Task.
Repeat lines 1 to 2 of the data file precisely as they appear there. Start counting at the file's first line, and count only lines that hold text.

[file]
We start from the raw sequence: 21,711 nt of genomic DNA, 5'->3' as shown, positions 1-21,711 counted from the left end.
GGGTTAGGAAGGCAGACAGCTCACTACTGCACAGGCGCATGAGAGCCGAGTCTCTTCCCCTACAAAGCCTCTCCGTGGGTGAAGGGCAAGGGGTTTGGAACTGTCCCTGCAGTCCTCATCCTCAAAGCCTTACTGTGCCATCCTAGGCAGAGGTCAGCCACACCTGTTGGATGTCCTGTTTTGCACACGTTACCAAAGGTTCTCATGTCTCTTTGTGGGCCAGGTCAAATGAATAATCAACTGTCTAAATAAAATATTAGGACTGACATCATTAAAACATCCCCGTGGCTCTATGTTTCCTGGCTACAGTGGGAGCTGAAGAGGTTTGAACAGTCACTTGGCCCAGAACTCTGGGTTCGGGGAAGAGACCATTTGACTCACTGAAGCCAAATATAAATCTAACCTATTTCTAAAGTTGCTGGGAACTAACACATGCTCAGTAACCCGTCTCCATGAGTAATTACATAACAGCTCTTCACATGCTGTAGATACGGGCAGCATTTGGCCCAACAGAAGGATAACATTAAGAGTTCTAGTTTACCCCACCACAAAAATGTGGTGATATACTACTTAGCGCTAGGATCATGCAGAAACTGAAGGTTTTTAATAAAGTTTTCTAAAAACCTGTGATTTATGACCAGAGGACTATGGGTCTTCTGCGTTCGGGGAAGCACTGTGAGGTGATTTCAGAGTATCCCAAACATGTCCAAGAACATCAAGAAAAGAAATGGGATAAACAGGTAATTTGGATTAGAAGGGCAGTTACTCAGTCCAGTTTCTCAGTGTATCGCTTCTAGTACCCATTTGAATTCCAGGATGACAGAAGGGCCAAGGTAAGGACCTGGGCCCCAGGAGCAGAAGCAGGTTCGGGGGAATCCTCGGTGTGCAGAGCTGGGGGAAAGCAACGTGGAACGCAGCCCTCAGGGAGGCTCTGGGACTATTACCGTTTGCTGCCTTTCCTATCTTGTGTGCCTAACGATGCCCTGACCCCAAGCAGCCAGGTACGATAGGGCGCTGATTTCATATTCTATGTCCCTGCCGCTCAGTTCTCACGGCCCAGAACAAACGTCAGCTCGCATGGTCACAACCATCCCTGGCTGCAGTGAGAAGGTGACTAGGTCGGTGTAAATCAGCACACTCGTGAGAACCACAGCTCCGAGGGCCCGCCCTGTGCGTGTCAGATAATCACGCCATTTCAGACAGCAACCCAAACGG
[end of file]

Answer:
We start from the raw sequence: 21,711 nt of genomic DNA, 5'->3' as shown, positions 1-21,711 counted from the left end.
GGGTTAGGAAGGCAGACAGCTCACTACTGCACAGGCGCATGAGAGCCGAGTCTCTTCCCCTACAAAGCCTCTCCGTGGGTGAAGGGCAAGGGGTTTGGAACTGTCCCTGCAGTCCTCATCCTCAAAGCCTTACTGTGCCATCCTAGGCAGAGGTCAGCCACACCTGTTGGATGTCCTGTTTTGCACACGTTACCAAAGGTTCTCATGTCTCTTTGTGGGCCAGGTCAAATGAATAATCAACTGTCTAAATAAAATATTAGGACTGACATCATTAAAACATCCCCGTGGCTCTATGTTTCCTGGCTACAGTGGGAGCTGAAGAGGTTTGAACAGTCACTTGGCCCAGAACTCTGGGTTCGGGGAAGAGACCATTTGACTCACTGAAGCCAAATATAAATCTAACCTATTTCTAAAGTTGCTGGGAACTAACACATGCTCAGTAACCCGTCTCCATGAGTAATTACATAACAGCTCTTCACATGCTGTAGATACGGGCAGCATTTGGCCCAACAGAAGGATAACATTAAGAGTTCTAGTTTACCCCACCACAAAAATGTGGTGATATACTACTTAGCGCTAGGATCATGCAGAAACTGAAGGTTTTTAATAAAGTTTTCTAAAAACCTGTGATTTATGACCAGAGGACTATGGGTCTTCTGCGTTCGGGGAAGCACTGTGAGGTGATTTCAGAGTATCCCAAACATGTCCAAGAACATCAAGAAAAGAAATGGGATAAACAGGTAATTTGGATTAGAAGGGCAGTTACTCAGTCCAGTTTCTCAGTGTATCGCTTCTAGTACCCATTTGAATTCCAGGATGACAGAAGGGCCAAGGTAAGGACCTGGGCCCCAGGAGCAGAAGCAGGTTCGGGGGAATCCTCGGTGTGCAGAGCTGGGGGAAAGCAACGTGGAACGCAGCCCTCAGGGAGGCTCTGGGACTATTACCGTTTGCTGCCTTTCCTATCTTGTGTGCCTAACGATGCCCTGACCCCAAGCAGCCAGGTACGATAGGGCGCTGATTTCATATTCTATGTCCCTGCCGCTCAGTTCTCACGGCCCAGAACAAACGTCAGCTCGCATGGTCACAACCATCCCTGGCTGCAGTGAGAAGGTGACTAGGTCGGTGTAAATCAGCACACTCGTGAGAACCACAGCTCCGAGGGCCCGCCCTGTGCGTGTCAGATAATCACGCCATTTCAGACAGCAACCCAAACGG